While they do have their own natural instincts and ways of communicating, these behaviours are not driven by a sense of right or wrong.They do not possess the level of self-awareness that humans do. Dogs do not have the ability to recognize themselves in mirrors or engage in complex reflection and introspection.

This does not mean, however, that dogs are incapable of experiencing emotions or forming bonds with humans and other animals.


Dogs' actions are driven by instinct and conditioning rather than any conscious intent to manipulate their guardians.

When a dog performs a behaviour that benefits them, such as begging for food or attention, it is not because they are trying to manipulate their guardian but rather because they have learned that this behaviour is rewarding.

When a dog engages in behaviour that is undesirable, such as chewing on furniture or barking excessively, it is not because they are trying to "get back" at their guardian or exert control over them, but rather because they are responding to their instincts or have not yet learned more appropriate outlets for these behaviours.

Dogs do not have the same level of self-awareness, intent, or moral reasoning as humans, and therefore cannot be genuinely manipulative in the way that we understand the term. As ethical dog trainers, we need to approach dog behaviour with an understanding of these fundamental differences in mindset and behaviour.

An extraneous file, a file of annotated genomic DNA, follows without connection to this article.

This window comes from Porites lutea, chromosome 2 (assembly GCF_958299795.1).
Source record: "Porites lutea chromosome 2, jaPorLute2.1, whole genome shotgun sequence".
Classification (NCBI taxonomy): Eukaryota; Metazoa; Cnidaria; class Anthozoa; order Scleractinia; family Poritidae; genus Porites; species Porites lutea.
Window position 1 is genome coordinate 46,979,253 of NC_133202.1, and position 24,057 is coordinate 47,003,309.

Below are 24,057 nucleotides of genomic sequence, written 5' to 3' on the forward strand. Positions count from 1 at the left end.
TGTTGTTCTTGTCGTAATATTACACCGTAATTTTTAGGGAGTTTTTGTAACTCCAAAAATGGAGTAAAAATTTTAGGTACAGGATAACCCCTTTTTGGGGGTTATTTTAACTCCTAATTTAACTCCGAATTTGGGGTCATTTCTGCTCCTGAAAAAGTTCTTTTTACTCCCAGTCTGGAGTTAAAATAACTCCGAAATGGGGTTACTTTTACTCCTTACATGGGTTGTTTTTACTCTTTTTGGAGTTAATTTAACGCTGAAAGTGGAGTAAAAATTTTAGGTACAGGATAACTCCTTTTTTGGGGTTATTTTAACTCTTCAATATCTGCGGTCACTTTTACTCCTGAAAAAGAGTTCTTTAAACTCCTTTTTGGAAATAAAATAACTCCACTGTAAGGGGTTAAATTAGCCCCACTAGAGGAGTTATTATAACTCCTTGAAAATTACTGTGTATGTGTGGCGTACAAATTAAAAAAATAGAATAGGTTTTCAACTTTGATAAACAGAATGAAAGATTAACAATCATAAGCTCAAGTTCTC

While dogs do experience basic emotions such as anxiety, fear, and excitement, they do not have the cognitive ability to experience more complex emotions such as spite.

Spite is a human emotion that involves intentionally hurting or frustrating someone else. It requires a certain level of cognitive ability and moral reasoning that dogs simply do not possess.

In some cases, dogs may engage in behaviour that is frustrating or challenging for their owner. However, it's important not to attribute human emotions such as spite to the dog's behaviour. Instead, it's important to approach the behaviour with a willingness to understand the root cause and to provide appropriate training and reinforcement to encourage positive behaviour.

It's important for dog owners to approach training and behaviour modification with empathy and a desire to understand their dog's behaviour. Dogs communicate and learn differently than humans do.